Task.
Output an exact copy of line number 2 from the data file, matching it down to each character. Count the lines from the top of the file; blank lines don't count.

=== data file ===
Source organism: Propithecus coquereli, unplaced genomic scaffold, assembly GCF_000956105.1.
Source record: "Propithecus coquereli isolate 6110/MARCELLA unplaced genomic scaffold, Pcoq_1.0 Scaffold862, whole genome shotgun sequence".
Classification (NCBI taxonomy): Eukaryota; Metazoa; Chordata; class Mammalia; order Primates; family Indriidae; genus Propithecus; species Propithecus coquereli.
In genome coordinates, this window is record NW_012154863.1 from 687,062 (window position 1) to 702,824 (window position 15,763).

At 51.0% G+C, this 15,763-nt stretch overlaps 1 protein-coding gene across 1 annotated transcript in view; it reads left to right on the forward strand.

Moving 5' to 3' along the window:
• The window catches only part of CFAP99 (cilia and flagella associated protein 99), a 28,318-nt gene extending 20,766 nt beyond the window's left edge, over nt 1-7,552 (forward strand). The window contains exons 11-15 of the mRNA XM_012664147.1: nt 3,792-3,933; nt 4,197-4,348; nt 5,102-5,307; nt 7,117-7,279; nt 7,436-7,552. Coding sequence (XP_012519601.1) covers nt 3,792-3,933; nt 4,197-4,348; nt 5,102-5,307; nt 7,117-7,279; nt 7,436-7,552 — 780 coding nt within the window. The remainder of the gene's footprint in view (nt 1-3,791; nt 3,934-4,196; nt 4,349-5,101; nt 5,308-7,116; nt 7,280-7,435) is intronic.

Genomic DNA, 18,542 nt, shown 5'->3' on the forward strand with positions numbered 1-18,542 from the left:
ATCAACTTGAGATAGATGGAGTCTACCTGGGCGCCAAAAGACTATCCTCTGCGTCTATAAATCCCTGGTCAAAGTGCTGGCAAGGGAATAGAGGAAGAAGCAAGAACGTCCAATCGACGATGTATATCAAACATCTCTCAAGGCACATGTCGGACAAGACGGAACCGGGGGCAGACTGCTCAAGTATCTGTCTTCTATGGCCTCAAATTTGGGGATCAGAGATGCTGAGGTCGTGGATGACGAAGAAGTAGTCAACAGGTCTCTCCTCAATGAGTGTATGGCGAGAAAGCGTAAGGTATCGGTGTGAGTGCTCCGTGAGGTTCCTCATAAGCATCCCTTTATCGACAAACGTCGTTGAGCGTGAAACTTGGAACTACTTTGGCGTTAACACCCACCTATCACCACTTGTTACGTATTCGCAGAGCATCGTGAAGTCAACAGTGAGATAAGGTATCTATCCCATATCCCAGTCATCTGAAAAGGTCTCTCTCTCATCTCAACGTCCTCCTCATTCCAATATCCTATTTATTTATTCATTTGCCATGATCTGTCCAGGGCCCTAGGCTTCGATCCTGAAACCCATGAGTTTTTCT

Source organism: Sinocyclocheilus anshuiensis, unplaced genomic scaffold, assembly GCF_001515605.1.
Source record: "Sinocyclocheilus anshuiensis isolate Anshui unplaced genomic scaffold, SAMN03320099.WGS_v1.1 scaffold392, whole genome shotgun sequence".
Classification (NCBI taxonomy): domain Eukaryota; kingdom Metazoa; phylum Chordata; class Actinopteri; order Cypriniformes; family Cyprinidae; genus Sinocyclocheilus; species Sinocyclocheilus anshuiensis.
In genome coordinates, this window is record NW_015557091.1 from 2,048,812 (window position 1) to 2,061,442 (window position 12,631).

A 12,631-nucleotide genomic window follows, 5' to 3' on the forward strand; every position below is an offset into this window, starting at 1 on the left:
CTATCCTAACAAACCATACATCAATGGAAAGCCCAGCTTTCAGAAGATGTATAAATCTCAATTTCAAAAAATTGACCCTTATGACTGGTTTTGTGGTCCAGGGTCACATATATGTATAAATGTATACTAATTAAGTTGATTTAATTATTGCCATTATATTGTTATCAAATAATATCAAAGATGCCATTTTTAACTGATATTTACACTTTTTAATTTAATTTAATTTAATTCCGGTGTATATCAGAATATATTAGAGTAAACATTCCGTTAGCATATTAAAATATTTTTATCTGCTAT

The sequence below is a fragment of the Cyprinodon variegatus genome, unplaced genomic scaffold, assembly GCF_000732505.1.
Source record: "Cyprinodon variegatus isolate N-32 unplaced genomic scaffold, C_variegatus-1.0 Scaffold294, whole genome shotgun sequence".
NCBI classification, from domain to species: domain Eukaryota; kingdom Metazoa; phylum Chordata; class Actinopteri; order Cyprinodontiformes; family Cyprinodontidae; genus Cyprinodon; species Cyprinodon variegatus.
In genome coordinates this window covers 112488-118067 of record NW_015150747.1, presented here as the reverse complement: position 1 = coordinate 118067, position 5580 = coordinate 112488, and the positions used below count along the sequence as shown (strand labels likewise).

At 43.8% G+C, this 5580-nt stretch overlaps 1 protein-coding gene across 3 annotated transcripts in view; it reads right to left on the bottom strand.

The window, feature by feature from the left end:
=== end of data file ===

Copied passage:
Source record: "Propithecus coquereli isolate 6110/MARCELLA unplaced genomic scaffold, Pcoq_1.0 Scaffold862, whole genome shotgun sequence".